Those strikeouts might tell the story for Davis in 2013. His strength is uncanny and his ability to hit the ball with force the other way is a real tool. In other words, if he makes contact, chances are Davis is going to hit the ball hard somewhere. His prior numbers bare that out as whenever Davis has had success in his pro career, he has done so despite striking out at much higher than average rates. If Davis is on his way to a truly great season that will place him amongst the best hitters in baseball, there is a good chance the strikeouts will come down as well. Pitchers will adjust and try to find ways to retire the slugging first baseman. Davis will need to stay within himself, take the walks that he will surely be given, and let his God-given strength do the rest when he does get a pitch to handle.
Small sample size aside, Davis has shown how dynamic of a hitter he can be when he puts the ball in play. He has only struck out once this season in 18 PA’s. In 2012 when Davis made contact (ie. At Bats less strikeouts) he got a hit 40% of the time. The more Davis can reduce his strikeouts, the more hits he is likely to get as he does not hit the ball weakly all that often.
What separates Davis from many other players is his ability to go opposite field while not sacrificing much – if any – power. Through these first four games, teams have tried to go away from Davis with little success. Davis is 2-3 on pitches away and outside of the strike zone with both hits being homeruns.* On strikes low and away, Davis is 2-3 on the season and 1-1 on strikes high and away. He has a homerun and two doubles in those situations. In 2012, Davis was equally as good at hitting strikes when pitched away but struggled on balls away and out of the strike zone. As we have seen with Josh Hamilton, even the best players cannot consistently get by when chasing balls away and off the plate. If pitchers continue to creep even further off the plate in an attempt to get Davis’ out, he will need to adjust by laying off those pitches and taking his walks.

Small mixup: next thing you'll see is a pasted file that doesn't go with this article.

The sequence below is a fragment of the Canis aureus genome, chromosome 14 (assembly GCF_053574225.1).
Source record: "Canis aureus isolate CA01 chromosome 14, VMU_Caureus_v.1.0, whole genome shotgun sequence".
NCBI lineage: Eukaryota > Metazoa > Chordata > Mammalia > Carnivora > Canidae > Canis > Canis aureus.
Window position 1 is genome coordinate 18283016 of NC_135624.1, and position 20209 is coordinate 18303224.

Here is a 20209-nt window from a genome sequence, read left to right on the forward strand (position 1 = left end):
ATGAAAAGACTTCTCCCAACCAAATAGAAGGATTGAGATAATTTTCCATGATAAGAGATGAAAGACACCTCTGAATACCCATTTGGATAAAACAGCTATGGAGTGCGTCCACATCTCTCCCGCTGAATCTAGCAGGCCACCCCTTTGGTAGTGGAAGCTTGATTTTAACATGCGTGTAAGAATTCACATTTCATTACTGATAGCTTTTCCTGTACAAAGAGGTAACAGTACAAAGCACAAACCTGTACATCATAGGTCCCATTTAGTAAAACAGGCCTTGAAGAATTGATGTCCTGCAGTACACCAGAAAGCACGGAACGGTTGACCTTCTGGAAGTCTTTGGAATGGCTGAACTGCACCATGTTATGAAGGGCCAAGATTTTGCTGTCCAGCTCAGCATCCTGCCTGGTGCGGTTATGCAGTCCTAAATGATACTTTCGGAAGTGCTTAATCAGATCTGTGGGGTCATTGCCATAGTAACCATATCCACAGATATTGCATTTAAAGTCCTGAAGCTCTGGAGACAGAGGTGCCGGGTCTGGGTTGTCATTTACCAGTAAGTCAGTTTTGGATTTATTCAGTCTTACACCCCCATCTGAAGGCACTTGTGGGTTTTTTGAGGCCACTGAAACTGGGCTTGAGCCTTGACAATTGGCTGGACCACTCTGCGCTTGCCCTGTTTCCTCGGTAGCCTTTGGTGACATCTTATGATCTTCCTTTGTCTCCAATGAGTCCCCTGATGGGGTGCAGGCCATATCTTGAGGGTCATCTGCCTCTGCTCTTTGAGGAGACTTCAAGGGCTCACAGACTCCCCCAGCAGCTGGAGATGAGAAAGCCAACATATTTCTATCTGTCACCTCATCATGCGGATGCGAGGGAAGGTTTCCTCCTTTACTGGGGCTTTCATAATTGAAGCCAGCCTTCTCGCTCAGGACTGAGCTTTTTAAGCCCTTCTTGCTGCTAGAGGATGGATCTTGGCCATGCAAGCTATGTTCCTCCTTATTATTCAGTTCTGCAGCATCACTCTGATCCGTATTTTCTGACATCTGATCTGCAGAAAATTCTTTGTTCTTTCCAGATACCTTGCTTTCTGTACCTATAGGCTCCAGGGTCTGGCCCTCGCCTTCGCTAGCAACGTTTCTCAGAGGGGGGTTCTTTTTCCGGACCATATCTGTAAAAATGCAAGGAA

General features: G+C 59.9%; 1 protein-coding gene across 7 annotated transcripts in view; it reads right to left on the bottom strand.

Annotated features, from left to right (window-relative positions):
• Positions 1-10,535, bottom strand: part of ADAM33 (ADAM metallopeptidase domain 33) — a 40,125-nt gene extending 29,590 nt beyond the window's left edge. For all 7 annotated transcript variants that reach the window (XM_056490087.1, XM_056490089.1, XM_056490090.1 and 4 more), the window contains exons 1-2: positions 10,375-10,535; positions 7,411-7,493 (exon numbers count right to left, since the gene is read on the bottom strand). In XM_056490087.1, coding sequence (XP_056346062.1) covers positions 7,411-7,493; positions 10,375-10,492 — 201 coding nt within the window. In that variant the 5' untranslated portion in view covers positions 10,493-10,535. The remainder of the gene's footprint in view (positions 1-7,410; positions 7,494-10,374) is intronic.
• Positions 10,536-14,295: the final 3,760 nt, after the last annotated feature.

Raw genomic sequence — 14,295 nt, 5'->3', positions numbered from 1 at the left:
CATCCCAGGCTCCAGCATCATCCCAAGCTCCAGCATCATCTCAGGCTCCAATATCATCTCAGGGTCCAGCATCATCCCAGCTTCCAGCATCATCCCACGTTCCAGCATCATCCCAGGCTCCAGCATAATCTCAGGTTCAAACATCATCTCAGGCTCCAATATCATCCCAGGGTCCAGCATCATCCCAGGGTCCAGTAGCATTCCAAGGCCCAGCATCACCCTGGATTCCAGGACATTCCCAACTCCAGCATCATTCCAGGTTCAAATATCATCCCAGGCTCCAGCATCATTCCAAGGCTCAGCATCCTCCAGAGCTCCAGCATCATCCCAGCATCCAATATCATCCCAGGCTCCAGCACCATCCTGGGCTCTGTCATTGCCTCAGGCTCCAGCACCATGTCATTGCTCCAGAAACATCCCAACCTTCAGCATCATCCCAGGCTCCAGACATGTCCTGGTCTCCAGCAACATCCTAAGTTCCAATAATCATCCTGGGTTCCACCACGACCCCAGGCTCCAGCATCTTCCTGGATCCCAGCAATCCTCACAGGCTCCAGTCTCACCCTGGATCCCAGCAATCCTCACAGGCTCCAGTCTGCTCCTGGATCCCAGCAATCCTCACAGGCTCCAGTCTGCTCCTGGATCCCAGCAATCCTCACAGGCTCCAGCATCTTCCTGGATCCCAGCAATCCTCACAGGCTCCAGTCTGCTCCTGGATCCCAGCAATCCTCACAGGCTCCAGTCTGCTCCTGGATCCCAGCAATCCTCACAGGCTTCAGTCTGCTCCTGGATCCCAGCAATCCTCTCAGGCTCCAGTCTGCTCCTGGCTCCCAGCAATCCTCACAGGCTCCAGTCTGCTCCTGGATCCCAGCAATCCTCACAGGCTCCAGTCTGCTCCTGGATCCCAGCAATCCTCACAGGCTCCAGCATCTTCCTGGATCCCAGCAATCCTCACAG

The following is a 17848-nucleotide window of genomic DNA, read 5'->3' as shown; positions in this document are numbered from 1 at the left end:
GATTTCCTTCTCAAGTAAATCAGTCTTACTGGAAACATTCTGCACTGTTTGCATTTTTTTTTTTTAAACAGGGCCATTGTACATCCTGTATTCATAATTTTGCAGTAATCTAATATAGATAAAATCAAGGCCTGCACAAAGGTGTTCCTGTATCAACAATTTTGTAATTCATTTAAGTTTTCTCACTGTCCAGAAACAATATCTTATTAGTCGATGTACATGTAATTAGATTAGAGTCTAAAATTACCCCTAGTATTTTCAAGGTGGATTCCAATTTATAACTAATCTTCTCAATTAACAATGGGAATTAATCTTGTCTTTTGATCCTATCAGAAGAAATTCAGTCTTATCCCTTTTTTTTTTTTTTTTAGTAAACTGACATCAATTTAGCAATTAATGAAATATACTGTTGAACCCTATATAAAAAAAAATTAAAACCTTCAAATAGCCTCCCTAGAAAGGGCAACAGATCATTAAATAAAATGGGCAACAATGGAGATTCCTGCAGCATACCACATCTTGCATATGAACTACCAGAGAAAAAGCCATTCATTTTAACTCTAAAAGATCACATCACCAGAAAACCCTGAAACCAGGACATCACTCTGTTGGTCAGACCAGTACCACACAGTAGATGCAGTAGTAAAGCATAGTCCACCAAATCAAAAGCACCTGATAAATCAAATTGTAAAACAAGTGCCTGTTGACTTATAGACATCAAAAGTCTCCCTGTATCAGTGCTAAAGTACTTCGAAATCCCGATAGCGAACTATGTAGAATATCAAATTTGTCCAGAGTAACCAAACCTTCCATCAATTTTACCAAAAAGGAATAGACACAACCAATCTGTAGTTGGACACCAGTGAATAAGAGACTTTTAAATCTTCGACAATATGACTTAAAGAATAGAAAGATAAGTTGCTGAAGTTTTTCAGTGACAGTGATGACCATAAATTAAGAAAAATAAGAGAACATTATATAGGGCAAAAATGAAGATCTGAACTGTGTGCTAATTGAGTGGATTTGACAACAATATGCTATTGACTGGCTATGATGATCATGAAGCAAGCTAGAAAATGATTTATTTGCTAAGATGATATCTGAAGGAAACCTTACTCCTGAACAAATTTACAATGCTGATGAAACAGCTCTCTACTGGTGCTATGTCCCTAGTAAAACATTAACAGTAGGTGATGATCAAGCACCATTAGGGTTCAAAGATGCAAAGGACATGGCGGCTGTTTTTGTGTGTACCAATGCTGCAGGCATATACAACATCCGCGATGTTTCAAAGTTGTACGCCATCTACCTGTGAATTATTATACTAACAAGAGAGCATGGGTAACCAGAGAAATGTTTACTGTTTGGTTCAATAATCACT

Chris Davis is receiving the attention he is receiving in large part because it is occurring at the start of the season. Feats that happen during the first week or month of a baseball season are magnified because they stand on their own. While a hot streak in June might get buried in a player’s season-to-date numbers, a hot streak during opening week has nowhere to get buried in. Other players have rode comparable hot streaks before and chances are there will be players later this season that get nearly as hot as Davis is now.
Only time will tell if this is a hot streak or the start of a huge year for Chris Davis. Based on what we have seen of Davis both this year and in prior seasons, I would not bet against the latter.
* Hot Zone information courtesy of ESPN.com.